jc_storm damage

DREW HARMON | The Edmond Sun Floodwaters surge over a field off Meridian south of Covell in Deer Creek following a storm iin March. Rains flooded several roads in west Edmond and the Deer Creek area.

Flooding has at times stranded Stan Moorman so he couldn’t leave home just north of Deer Creek schools. The construction contractor and supervisor plans to vote in favor of an upcoming flood relief bond for the sake of his Deer Creek neighbors.

Oklahoma County voters will have an opportunity May 13 to approve the $6 million natural hazard mitigation and flood relief that would directly affect Deer Creek. The flood relief bond is part of a package of five bond items amounting to $84.5 million that is up for voter approval in Oklahoma County. The largest item on the bond election ballot will be the purchase of the former General Motors plant for use by Tinker Air Force Base.

“As a former firefighter and current board member of the Deer Creek Fire Protection District, I believe it’s necessary to have Deer Creek as flood free as possible so emergency services can run uninterrupted,” Moorman said.

Firefighters have rescued 15 helpless Deer Creek motorists this year due to floods, said Deer Creek Fire Chief Doug McWilliams. Two-inches of swift water carried away a BMW, he said.

“I’m all in favor of (the bond) if we can get the motorists free from danger,” McWilliams said.

Deer Creek residents expected flooded roads on a yearly basis. Thunderstorms drench the area and strand motorists. Rising brown water from Canadian County flows through northwest Oklahoma City to flood grounds already saturated in Deer Creek. Eventually, excess water drains into the Cimarron River in Logan County.

“Oftentimes, we’ll put an engine on east side of Highway 74 so we can provide protection, and up on Rockwell,” said Roy Brock, chairman of the board for the Deer Creek Fire Protection District.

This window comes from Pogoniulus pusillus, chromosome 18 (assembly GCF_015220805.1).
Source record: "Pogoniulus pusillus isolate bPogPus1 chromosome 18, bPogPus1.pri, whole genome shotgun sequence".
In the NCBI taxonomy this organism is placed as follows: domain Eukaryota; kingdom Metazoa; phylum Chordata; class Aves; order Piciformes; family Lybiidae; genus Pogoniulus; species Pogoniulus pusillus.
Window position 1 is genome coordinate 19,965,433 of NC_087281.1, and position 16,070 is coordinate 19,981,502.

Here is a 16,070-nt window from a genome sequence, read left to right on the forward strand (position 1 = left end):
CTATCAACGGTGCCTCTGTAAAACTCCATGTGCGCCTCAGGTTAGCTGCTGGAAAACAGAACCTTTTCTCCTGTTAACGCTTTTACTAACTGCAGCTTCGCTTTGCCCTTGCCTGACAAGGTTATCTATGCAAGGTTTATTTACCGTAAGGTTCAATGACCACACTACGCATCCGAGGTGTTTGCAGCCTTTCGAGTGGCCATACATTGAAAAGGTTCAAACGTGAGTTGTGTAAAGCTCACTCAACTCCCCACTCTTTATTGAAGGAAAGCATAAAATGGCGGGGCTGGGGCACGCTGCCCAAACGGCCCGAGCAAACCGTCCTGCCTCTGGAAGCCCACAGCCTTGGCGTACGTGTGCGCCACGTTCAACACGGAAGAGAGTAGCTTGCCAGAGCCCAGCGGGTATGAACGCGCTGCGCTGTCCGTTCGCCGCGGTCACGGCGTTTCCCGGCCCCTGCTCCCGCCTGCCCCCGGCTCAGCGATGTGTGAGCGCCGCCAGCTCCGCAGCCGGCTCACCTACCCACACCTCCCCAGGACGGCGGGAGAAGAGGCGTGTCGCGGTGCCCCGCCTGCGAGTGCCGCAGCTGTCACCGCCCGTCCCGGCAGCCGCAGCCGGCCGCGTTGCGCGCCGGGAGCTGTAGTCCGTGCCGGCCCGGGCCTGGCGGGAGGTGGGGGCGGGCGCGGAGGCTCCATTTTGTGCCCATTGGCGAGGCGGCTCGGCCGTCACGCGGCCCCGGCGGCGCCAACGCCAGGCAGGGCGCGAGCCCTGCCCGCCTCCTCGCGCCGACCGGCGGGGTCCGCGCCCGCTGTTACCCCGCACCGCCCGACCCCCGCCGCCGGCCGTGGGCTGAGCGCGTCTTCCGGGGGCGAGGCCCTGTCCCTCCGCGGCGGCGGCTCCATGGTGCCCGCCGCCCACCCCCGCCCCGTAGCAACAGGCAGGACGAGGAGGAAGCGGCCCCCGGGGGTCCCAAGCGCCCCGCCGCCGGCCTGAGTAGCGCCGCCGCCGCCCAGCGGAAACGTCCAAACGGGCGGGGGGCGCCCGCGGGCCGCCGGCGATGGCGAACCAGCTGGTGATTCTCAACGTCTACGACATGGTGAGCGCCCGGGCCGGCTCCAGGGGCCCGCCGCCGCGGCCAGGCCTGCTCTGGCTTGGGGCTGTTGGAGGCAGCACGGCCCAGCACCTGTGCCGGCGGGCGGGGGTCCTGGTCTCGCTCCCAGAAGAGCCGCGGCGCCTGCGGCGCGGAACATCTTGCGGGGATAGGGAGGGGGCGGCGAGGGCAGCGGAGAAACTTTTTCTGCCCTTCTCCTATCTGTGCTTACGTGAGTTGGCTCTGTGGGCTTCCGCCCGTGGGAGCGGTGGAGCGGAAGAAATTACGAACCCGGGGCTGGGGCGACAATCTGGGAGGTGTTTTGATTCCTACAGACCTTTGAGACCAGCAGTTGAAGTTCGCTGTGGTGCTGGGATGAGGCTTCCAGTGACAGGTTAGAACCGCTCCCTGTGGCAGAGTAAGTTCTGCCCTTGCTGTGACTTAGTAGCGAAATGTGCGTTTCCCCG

The Deer Creek Fire Protection District will send six personnel to swift water rescue training in May, McWilliams said. Additional rescue training for more personnel is planned for next summer. Oklahoma County District 3 Commissioner Ray Vaughn warned that motorists crossing rising water not only risk hazards of flooding but also take for granted the road is still there.

Oklahoma had more federal disaster declarations in 2007 than any state in one year in the history of the United States, Vaughn said.

“Last year, we had nine federal disaster declarations stemming from ice storms and floods,” Vaughn said. Five of those disaster declarations were in Oklahoma County.

Vaughn said for every dollar Oklahoma County invests in trying to mitigate Deer Creek’s flooding issues, the federal government will invest $3 in FEMA grants to assist with those projects.

“It’s time to take some of those tax dollars we send to Washington and bring them home,” he said.

The proposed ad valorem tax on a $100,000 house for the flood relief portion of the bond would cost homeowners 9-cents a month for 15 years. The total cost of the bond equals about $1.26 per month for homes valued at $100,000.

“It makes a lot of sense because it floods out here quite a bit, especially since my lovely wife is an employee of the Deer Creek School System,” said Deer Creek homeowner Jack Thompson, an investment executive for Wells Nelson and Associates.

The proposed bond will not only help the community but also benefit the schools, said Becky Wilkinson, superintendent of Deer Creek Schools. Safety is an important concern of Deer Creek Schools, so the district sets aside four bad weather days within the calendar each year. Most school districts set aside two bad weather days, she said.

Oklahoma County has hired an engineering firm to determine the best proposal to control water flow across Deer Creek. Raising all the roads in Deer Creek would be cost prohibitive, said Randy Grau, District 3 chief deputy to Vaughn.

“We’re looking at the development of a series of control and release water ways, which would include include up to a 500-acre recreational lake,” Grau said. And “then a series of much smaller lakes and ponds that’s much more cost efficient. Some roads and bridges might need to be raised because of the series of lakes and ponds. And there may be a small dam to be built.”

The County Commissioner’s office has been meeting with Deer Creek residents to discuss the proposed flood relief process.

“People get stuck out here all the time and have to go at least 3 miles out of the way,” said Deer Creek High School senior Kelsi Larson. “I would support this because it would help with the transportation and allow us to go to school continually and be able to get to town.”

jcoburn@edmondsun.com | 341-2121, ext. 114

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